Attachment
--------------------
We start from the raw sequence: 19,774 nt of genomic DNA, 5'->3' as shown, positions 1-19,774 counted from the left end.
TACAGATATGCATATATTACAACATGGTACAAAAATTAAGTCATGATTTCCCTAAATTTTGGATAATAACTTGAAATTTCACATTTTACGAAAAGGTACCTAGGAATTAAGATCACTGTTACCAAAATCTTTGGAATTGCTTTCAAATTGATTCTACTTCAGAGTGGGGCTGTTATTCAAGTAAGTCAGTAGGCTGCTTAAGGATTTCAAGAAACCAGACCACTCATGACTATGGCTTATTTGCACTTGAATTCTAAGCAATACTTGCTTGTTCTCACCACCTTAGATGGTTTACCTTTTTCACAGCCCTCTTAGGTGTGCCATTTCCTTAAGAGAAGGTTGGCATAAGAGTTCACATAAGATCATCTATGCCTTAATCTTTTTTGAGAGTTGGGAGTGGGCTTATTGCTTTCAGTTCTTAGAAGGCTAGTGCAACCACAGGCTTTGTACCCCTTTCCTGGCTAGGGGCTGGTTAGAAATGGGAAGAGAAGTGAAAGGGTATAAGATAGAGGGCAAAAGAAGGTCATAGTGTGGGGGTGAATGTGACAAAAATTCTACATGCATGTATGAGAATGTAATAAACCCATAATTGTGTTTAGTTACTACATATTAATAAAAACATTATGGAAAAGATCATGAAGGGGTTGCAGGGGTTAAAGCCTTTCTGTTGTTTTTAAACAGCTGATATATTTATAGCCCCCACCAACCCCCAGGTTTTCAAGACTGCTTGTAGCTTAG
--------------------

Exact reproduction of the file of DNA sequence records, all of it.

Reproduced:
We start from the raw sequence: 19,774 nt of genomic DNA, 5'->3' as shown, positions 1-19,774 counted from the left end.
TACAGATATGCATATATTACAACATGGTACAAAAATTAAGTCATGATTTCCCTAAATTTTGGATAATAACTTGAAATTTCACATTTTACGAAAAGGTACCTAGGAATTAAGATCACTGTTACCAAAATCTTTGGAATTGCTTTCAAATTGATTCTACTTCAGAGTGGGGCTGTTATTCAAGTAAGTCAGTAGGCTGCTTAAGGATTTCAAGAAACCAGACCACTCATGACTATGGCTTATTTGCACTTGAATTCTAAGCAATACTTGCTTGTTCTCACCACCTTAGATGGTTTACCTTTTTCACAGCCCTCTTAGGTGTGCCATTTCCTTAAGAGAAGGTTGGCATAAGAGTTCACATAAGATCATCTATGCCTTAATCTTTTTTGAGAGTTGGGAGTGGGCTTATTGCTTTCAGTTCTTAGAAGGCTAGTGCAACCACAGGCTTTGTACCCCTTTCCTGGCTAGGGGCTGGTTAGAAATGGGAAGAGAAGTGAAAGGGTATAAGATAGAGGGCAAAAGAAGGTCATAGTGTGGGGGTGAATGTGACAAAAATTCTACATGCATGTATGAGAATGTAATAAACCCATAATTGTGTTTAGTTACTACATATTAATAAAAACATTATGGAAAAGATCATGAAGGGGTTGCAGGGGTTAAAGCCTTTCTGTTGTTTTTAAACAGCTGATATATTTATAGCCCCCACCAACCCCCAGGTTTTCAAGACTGCTTGTAGCTTAG